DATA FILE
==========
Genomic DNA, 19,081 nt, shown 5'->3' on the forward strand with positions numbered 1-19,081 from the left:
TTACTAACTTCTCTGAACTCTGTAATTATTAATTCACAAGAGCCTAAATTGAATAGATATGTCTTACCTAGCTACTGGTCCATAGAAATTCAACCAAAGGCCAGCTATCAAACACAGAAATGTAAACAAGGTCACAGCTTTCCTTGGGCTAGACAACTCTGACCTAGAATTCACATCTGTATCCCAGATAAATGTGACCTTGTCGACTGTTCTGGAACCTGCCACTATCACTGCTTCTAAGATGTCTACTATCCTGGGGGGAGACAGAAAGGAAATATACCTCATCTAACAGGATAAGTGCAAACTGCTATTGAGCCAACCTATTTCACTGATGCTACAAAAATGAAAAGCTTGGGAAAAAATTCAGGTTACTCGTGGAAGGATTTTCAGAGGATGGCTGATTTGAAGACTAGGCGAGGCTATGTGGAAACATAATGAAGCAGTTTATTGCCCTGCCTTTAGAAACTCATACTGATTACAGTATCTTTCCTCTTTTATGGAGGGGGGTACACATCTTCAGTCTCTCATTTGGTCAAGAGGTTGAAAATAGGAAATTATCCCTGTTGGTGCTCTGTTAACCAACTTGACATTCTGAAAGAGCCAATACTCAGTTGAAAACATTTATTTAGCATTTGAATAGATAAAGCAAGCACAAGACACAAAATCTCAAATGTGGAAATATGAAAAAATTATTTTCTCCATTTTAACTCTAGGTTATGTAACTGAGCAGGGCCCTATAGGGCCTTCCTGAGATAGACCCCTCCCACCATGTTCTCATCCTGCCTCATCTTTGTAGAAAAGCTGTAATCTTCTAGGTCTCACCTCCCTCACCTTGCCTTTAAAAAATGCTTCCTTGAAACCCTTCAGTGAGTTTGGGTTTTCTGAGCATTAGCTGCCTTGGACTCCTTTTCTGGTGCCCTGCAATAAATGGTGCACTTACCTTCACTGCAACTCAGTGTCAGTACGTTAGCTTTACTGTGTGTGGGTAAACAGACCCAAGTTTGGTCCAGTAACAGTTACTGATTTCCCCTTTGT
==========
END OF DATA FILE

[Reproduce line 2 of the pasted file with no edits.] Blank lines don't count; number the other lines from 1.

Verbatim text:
TTACTAACTTCTCTGAACTCTGTAATTATTAATTCACAAGAGCCTAAATTGAATAGATATGTCTTACCTAGCTACTGGTCCATAGAAATTCAACCAAAGGCCAGCTATCAAACACAGAAATGTAAACAAGGTCACAGCTTTCCTTGGGCTAGACAACTCTGACCTAGAATTCACATCTGTATCCCAGATAAATGTGACCTTGTCGACTGTTCTGGAACCTGCCACTATCACTGCTTCTAAGATGTCTACTATCCTGGGGGGAGACAGAAAGGAAATATACCTCATCTAACAGGATAAGTGCAAACTGCTATTGAGCCAACCTATTTCACTGATGCTACAAAAATGAAAAGCTTGGGAAAAAATTCAGGTTACTCGTGGAAGGATTTTCAGAGGATGGCTGATTTGAAGACTAGGCGAGGCTATGTGGAAACATAATGAAGCAGTTTATTGCCCTGCCTTTAGAAACTCATACTGATTACAGTATCTTTCCTCTTTTATGGAGGGGGGTACACATCTTCAGTCTCTCATTTGGTCAAGAGGTTGAAAATAGGAAATTATCCCTGTTGGTGCTCTGTTAACCAACTTGACATTCTGAAAGAGCCAATACTCAGTTGAAAACATTTATTTAGCATTTGAATAGATAAAGCAAGCACAAGACACAAAATCTCAAATGTGGAAATATGAAAAAATTATTTTCTCCATTTTAACTCTAGGTTATGTAACTGAGCAGGGCCCTATAGGGCCTTCCTGAGATAGACCCCTCCCACCATGTTCTCATCCTGCCTCATCTTTGTAGAAAAGCTGTAATCTTCTAGGTCTCACCTCCCTCACCTTGCCTTTAAAAAATGCTTCCTTGAAACCCTTCAGTGAGTTTGGGTTTTCTGAGCATTAGCTGCCTTGGACTCCTTTTCTGGTGCCCTGCAATAAATGGTGCACTTACCTTCACTGCAACTCAGTGTCAGTACGTTAGCTTTACTGTGTGTGGGTAAACAGACCCAAGTTTGGTCCAGTAACAGTTACTGATTTCCCCTTTGT